It’s official. Quebecers who want to use certain services or take part in certain activities deemed “non-essential” need to present proof of being adequately vaccinated against COVID-19 to do so. Quebec is the first Canadian province to implement a COVID vaccine passport, but with Ontario, BC and Manitoba working on their own systems, it won’t be the last.

People will also need to present ID along with the passport.

Where Do You Need the Quebec Vaccine Passport?

There is a rather extensive list of where vaccine passports are now required on the Quebec Government’s website. Here are just some of the places and activities:

  • Restaurants (including fast food and on terrasses)
  • Bars (including on terrasses)
  • Nightclubs
  • Shopping mall food courts
  • Performance venues
  • Movie theatres
  • Indoor sports
  • Outdoor sports with close contact
  • Outdoor concerts, sporting events, shows and other events with over 50 people in attendance
  • Festivals
  • Indoor weight lifting, swimming and gymnastics (ie. going to the gym)

There are some exemptions, for example, homeless people who want to eat at shopping mall food courts.

How Do You Get the Quebec Vaccine Passport?

Android users (as of yesterday) and iPhone users can download the “VaxiCode” app from either the Google Play Store or the App Store. Make sure to include the quotation marks when searching for it as it is a rather new app.

Once installed on your phone, you can either scan the QR code you were sent after your second vaccine shot or enter information and have the app locate your vax info. You’ll need to enter your name, date of birth, Medicare card number, mother’s maiden name, father’s name, postal code and the date of your first vax shot along with its brand.

Once the info is located and successfully added, you’ll be able to open up the app, click on your name and display the new QR code generated, along with your ID, to staff at the restaurant you wish to sit down at, or wherever else you want to go. You can also forgo using a phone and print a paper copy of your QR code (business card size is recommended, as is getting it laminated).

Yesterday, Montreal, Laval, and the remaining Red Zones in Quebec turned Orange. Today, Quebec Premier François Legault announced that as of next Monday (June 14th), all of Quebec’s Orange Zones will become Yellow Zones.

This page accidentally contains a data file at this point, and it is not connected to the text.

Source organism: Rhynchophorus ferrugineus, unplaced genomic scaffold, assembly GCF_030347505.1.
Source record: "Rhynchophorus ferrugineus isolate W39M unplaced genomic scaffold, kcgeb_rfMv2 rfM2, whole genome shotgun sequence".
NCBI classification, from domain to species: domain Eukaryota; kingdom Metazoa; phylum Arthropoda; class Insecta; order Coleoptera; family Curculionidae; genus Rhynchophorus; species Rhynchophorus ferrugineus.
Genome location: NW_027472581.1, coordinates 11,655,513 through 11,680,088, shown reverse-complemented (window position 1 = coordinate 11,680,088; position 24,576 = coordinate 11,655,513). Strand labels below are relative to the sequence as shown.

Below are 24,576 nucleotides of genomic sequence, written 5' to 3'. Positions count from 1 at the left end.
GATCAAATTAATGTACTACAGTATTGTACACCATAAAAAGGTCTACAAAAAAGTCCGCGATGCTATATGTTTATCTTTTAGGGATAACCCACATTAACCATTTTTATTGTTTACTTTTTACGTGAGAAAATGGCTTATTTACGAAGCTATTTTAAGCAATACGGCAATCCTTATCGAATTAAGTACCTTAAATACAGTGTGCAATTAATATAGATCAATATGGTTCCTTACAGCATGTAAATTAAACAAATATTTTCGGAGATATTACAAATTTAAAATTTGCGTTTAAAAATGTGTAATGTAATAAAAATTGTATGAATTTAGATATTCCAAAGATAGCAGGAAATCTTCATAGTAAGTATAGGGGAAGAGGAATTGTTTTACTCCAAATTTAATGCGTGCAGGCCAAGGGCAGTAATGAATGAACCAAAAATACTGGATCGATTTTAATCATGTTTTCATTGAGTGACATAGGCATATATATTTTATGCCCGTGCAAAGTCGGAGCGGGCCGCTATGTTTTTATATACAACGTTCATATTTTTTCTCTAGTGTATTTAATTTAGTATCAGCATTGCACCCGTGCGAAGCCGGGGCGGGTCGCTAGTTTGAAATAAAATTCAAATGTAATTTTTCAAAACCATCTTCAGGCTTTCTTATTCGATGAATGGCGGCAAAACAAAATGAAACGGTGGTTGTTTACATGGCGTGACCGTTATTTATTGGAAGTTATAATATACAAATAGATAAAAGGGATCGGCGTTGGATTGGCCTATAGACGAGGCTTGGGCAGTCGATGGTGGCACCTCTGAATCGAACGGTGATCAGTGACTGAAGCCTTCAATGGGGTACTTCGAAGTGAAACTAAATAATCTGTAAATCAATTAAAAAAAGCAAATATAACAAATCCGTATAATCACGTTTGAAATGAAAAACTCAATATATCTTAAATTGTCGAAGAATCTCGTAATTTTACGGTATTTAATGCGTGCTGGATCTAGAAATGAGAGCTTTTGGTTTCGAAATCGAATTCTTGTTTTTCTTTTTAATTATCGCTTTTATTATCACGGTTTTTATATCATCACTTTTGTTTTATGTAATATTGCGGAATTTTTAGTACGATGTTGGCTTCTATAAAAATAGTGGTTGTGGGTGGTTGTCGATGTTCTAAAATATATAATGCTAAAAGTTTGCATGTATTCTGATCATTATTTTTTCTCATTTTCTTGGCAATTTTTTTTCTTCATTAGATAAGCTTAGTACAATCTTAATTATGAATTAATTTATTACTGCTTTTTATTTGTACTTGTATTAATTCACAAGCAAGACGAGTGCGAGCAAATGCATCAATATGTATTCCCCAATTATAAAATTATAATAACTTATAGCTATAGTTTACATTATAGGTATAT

The Premier made the announcement at an early afternoon press conference joined by Christian Dubé, Minister of Health and Social Services, and National Public Health Director Dr. Horacio Arruda. He added that the one region of concern that may not turn Yellow is Chaudière-Appalaches.

So what does being in a Yellow Zone mean? Well:

  • Indoor home visits are permitted for maximum two households
  • Outdoor home visits (backyards and balconies) are permitted for a maximum of eight people
  • Bars can re-open until midnight at 50% capacity with customers remaining seated, no more than two households per table (as well as other restrictions). Bar terrasses are already scheduled to re-open province-wide this Friday
  • Indoor recreation is permitted with certain restrictions
  • Travel between regions and cities is not recommended, but permitted

A full list of what being in a Yellow Zone means, including rules for auditoriums, funerals and places of worship as well as more detailed bar and recreation rules can be found on Quebec’s COVID-19 website.

The next stage down and the best stage to be at (aside from “pandemic over”) is the Green Zone, a status currently only enjoyed by Abitibi-Témiscamingue, Côte-Nord, Gaspésie-Îles-de-la-Madeleine and Nord-du-Québec. As it may be in everyone else’s future, here’s what it means:

  • Indoor and outdoor (backyards and balconies) home visits are permitted for a maximum of ten people from different addresses or the occupants of three households
  • Bars are open with a maximum of three residences or ten people sharing the same table. The other restrictions are the same as in Yellow Zones
  • Travel between regions and cities is possible

A full list of what being in a Green Zone means is available on Quebec’s COVID-19 website.

Legault also said that students graduating can have their proms, albeit outside and for a maximum of 250 people.